19Hazardous Waste Management

Clayton J. Clark II1 and Stephanie Luster‐Teasley2

1 Department of Civil & Environmental Engineering, FAMU‐FSU College of Engineering, Florida A&M University, Tallahassee, FL, USA

2 Department of Civil, Architectural, & Environmental Engineering, College of Engineering, North Carolina A&T State University, Greensboro, NC, USA

19.1 Fundamentals

Hazardous waste is the classification of waste that has the potential to poses a substantial denture to human, plant or animal life. The U.S. Environmental Protection Agency (US EPA) first defined the term in 1976 as part of the nation’s first hazardous waste law. This classification applies to solids, sludges, liquids, or gases that by nature of their chemical reactivity can cause danger to the environment or human health if released. They include chemicals which are toxic, explosive, or corrosive but do not include waste chemicals which may be radioactive or infectious. Radioactive and infections wastes, while hazardous, have special handling and management requirements.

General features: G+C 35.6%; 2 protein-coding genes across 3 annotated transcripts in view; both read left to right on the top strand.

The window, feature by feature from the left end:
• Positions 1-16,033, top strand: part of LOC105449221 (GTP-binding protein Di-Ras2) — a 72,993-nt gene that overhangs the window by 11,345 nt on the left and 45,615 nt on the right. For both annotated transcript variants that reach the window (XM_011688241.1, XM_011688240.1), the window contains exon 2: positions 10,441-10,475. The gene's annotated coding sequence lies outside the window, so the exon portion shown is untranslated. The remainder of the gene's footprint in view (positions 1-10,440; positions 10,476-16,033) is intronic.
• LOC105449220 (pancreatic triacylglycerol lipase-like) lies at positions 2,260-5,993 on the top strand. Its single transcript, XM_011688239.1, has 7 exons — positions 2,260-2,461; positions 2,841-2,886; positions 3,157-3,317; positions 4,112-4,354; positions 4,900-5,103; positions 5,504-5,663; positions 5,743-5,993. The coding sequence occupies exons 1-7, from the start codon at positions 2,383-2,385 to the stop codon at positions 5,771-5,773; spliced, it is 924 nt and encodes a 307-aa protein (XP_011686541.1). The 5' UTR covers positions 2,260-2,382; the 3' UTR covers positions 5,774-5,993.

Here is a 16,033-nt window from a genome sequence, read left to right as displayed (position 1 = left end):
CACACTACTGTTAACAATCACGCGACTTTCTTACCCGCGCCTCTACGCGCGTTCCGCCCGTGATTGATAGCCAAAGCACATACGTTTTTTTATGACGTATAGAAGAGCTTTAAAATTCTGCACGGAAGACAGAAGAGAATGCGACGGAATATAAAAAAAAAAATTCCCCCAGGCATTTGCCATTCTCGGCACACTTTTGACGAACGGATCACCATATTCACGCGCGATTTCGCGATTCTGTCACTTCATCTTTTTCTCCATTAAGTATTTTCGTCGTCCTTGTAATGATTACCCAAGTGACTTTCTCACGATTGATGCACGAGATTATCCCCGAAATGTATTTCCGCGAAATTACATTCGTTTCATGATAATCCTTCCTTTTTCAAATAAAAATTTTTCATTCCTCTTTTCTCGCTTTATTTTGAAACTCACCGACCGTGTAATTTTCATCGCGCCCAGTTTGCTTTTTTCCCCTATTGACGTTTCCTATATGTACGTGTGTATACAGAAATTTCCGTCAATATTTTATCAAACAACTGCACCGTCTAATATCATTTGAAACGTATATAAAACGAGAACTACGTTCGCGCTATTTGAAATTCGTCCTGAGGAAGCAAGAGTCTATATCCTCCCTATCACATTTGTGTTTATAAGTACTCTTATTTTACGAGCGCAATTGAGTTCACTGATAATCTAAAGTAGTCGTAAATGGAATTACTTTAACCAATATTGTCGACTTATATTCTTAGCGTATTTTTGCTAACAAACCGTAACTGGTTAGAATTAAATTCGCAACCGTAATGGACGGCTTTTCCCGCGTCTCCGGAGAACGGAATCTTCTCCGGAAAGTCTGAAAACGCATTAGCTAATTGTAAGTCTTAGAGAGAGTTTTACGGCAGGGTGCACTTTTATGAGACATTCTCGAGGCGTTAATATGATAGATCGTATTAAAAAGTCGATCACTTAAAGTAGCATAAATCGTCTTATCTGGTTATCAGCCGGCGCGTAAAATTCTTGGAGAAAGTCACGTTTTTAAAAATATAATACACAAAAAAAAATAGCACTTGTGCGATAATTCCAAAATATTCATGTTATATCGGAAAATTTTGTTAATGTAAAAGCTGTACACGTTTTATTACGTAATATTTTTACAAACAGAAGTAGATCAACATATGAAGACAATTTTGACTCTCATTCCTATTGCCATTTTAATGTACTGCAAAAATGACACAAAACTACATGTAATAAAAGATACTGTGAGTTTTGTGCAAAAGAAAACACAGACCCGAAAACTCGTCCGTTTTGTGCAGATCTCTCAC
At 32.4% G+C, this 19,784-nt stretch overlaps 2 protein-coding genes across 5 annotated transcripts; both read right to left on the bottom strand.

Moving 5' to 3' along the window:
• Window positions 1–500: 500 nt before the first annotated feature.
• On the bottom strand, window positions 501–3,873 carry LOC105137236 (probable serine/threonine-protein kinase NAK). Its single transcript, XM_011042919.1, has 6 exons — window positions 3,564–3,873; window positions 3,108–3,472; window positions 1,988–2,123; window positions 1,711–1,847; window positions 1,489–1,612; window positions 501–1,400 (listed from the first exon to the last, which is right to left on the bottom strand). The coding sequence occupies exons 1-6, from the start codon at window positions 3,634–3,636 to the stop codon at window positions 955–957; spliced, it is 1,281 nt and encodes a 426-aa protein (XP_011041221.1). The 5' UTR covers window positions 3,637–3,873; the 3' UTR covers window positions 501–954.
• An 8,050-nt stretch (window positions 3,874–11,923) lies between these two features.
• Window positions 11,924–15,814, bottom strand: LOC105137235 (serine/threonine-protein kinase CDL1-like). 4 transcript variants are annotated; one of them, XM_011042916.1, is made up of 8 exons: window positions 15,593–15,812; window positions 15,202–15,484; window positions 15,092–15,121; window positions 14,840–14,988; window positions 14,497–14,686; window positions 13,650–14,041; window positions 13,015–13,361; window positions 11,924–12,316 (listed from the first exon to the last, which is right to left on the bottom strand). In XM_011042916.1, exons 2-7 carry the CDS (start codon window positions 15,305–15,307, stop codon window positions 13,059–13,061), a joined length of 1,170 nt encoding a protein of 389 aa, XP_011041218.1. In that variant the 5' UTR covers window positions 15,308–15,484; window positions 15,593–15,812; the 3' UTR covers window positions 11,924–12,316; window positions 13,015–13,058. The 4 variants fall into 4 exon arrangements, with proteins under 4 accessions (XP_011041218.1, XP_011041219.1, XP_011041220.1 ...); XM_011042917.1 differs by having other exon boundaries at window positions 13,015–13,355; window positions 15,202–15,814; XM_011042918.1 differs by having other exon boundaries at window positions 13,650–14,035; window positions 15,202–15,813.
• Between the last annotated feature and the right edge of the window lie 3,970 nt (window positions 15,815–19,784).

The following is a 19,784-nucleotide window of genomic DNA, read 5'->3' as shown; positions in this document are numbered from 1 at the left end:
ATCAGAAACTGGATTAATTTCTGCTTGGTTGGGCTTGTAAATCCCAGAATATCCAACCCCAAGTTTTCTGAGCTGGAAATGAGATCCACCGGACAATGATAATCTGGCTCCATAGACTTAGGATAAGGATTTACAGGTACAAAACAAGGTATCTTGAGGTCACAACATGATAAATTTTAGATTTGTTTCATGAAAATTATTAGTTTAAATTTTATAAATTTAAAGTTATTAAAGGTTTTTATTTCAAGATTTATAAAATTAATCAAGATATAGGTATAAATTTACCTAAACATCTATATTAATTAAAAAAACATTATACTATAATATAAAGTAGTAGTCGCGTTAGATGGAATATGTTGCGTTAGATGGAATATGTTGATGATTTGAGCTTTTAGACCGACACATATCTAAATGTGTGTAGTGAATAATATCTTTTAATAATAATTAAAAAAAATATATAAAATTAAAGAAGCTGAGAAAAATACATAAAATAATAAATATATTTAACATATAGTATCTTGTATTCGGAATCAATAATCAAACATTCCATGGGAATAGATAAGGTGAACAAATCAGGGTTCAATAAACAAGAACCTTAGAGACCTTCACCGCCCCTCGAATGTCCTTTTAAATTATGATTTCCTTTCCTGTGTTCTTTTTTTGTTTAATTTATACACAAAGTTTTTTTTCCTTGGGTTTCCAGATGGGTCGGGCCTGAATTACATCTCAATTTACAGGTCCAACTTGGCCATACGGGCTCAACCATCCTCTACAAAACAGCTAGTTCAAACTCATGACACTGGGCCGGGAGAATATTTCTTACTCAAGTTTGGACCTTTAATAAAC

Numerous examples of hazardous waste exposure to humans, animals, and in the environment. Examples such as the Love Canal, DDT bioaccumulation impacting Antarctic penguins, trichloroethylene plumes contaminating groundwater, lead in paint and gasoline, and mercury contamination of fish from contaminated waterways located near industries. Two recent examples of hazardous waste spills were the result of accidental releases of contaminants. ...

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